Syndicated from Kaiser Health News
As Heat Rose In Fla. Nursing Home, Staff Asked For Help But Few Understood The Emergency
Florida officials say they didn’t have any indication from the nursing home where 11 people would die that residents were in distress. But records show that phone calls went out to the power company, the governor and local officials and a facility that shared the building reported that the conditions were “adversely affecting patients,” according to The New York Times.
The New York Times:
At Florida Nursing Home, Many Calls For Help, But None That Made A Difference
The emergency room workers at Memorial Regional Hospital rushed the first patient to Room 9, which was devoted to the hope and practice of arresting death. They threaded fluid lines into her veins and readied a breathing tube. Even through gloves, they could feel the heat corseting the 84-year-old woman’s body. As they prepared to insert a catheter, they saw what looked like steam rising from her legs. (Gabler, Fink and Yee, 9/23)
Hurricane Irma: Florida Gov. Scott Did Not Keep Nursing Home Voicemails
Voicemails left on Florida Gov. Rick Scott’s cellphone by employees of the Hollywood nursing home where 11 died in the post-Hurricane Irma heat have been deleted, according to the governor’s office. (Ostroff, 9/24)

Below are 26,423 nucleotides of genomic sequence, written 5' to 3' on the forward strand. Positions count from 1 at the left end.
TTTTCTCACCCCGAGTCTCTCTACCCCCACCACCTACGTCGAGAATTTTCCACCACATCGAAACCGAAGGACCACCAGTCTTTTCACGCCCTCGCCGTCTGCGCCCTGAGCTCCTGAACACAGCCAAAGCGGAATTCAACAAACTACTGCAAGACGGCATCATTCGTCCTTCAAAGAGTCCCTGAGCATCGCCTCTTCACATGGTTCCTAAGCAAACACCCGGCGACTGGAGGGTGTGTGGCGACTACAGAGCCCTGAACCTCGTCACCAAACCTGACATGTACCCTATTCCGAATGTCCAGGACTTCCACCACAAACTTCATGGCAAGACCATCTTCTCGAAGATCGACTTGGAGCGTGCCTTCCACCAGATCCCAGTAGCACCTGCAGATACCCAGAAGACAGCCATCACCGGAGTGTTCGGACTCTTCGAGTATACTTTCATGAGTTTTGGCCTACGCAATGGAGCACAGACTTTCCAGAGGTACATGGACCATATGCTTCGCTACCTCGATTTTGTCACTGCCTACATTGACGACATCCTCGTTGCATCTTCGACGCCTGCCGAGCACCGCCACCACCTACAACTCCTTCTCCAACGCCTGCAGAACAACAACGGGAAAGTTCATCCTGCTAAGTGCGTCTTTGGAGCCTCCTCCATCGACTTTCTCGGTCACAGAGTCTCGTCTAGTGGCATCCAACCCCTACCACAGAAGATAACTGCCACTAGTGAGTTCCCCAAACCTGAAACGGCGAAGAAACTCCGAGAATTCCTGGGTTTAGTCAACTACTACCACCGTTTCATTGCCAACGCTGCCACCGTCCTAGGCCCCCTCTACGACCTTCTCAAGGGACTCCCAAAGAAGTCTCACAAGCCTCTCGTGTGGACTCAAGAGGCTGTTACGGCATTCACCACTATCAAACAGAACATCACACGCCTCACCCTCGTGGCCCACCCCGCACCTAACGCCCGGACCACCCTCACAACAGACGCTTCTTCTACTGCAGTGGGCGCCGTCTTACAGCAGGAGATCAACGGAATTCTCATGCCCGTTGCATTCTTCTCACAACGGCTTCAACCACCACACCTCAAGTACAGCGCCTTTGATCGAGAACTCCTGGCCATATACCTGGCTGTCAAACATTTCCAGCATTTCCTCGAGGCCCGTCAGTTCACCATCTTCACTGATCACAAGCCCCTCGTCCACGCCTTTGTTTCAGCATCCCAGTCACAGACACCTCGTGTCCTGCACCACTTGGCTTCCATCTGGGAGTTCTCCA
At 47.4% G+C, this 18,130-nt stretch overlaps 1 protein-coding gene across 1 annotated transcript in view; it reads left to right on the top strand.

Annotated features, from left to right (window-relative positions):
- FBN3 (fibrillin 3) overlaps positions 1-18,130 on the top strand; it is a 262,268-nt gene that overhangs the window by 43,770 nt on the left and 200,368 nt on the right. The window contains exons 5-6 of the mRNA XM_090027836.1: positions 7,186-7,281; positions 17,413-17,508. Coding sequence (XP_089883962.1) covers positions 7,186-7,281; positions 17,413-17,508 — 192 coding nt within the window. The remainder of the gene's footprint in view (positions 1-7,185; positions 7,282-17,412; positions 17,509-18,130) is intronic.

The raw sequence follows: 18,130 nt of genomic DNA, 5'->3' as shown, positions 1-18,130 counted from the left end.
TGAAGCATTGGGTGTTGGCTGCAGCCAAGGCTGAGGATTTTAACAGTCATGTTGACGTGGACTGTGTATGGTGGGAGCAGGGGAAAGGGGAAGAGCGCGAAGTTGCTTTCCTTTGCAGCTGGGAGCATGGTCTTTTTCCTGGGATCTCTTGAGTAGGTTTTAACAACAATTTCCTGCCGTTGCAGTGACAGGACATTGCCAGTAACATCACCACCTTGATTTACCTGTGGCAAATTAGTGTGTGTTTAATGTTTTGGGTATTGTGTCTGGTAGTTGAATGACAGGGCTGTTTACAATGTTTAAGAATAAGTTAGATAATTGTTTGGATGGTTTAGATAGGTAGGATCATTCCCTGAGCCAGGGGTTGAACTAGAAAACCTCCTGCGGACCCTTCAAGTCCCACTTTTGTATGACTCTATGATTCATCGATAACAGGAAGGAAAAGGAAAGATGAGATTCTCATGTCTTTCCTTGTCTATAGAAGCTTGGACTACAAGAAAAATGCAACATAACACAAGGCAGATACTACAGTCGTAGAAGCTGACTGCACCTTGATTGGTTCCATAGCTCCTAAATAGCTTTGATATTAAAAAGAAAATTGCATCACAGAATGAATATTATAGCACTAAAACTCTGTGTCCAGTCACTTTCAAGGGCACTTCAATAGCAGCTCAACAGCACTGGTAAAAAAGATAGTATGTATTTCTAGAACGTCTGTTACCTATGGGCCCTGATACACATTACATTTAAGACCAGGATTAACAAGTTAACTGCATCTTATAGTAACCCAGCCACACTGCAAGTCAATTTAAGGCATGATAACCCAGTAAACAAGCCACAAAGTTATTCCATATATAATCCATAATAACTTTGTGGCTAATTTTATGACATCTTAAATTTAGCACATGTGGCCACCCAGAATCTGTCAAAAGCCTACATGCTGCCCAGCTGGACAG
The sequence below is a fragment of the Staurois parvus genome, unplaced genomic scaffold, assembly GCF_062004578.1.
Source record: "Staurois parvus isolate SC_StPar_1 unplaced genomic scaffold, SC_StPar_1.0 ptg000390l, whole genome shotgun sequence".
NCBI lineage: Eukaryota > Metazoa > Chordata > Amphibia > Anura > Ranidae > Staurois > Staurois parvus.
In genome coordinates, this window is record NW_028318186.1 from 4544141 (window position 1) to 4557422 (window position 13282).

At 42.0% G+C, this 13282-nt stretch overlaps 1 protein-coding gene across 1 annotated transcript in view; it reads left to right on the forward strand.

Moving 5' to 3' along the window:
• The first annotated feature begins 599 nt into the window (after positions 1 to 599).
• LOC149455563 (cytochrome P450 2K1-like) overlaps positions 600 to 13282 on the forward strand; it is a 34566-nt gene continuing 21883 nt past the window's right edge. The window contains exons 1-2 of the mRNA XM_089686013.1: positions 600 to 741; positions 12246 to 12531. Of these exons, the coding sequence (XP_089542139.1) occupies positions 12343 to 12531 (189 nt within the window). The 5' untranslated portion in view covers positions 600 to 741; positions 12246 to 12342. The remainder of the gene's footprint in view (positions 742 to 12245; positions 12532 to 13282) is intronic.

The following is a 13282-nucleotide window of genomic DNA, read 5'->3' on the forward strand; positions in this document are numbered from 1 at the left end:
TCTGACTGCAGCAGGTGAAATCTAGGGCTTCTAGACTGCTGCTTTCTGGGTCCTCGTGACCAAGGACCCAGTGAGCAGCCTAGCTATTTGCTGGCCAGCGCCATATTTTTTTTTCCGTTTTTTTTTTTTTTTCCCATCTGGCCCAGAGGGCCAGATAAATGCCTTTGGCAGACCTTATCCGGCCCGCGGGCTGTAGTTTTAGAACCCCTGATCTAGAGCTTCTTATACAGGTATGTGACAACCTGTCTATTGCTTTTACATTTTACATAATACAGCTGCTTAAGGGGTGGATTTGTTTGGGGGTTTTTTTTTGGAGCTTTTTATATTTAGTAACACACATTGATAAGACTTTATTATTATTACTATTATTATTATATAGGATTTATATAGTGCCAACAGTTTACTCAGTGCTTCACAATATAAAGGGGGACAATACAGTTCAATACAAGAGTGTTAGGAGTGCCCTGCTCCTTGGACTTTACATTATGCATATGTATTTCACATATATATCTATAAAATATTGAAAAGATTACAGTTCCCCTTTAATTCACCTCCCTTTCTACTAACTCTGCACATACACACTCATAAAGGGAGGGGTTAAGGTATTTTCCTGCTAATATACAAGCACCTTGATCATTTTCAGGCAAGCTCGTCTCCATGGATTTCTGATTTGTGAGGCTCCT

How Trumpcare’s Medicaid Block Grants Hurt Hurricane Victims
The Republican-led Senate proposal to give each state a fixed block grant of federal money to pay for Medicaid coverage for poor Americans doesn’t account for “increased financial stress” states face during economic downturns and natural disasters, insurers and governors opposed to the legislation say. … But Graham-Cassidy’s block grants “do not accommodate the counter cyclical nature of Medicaid and the inability of states to shoulder increased financial stress during economic downturns,” Medicaid Health Plans Of America CEO Jeff Myers wrote Sen. Cassidy last week. MHPA members include Aetna, Centene, Cigna and UnitedHealth Group. (Japsen, 9/24)
Some stories produced by Kaiser Health News, which publishes California Healthline, an editorially independent service of the California Health Care Foundation. Kaiser Health News, a nonprofit health newsroom whose stories appear in news outlets nationwide, is an editorially independent part of the Kaiser Family Foundation.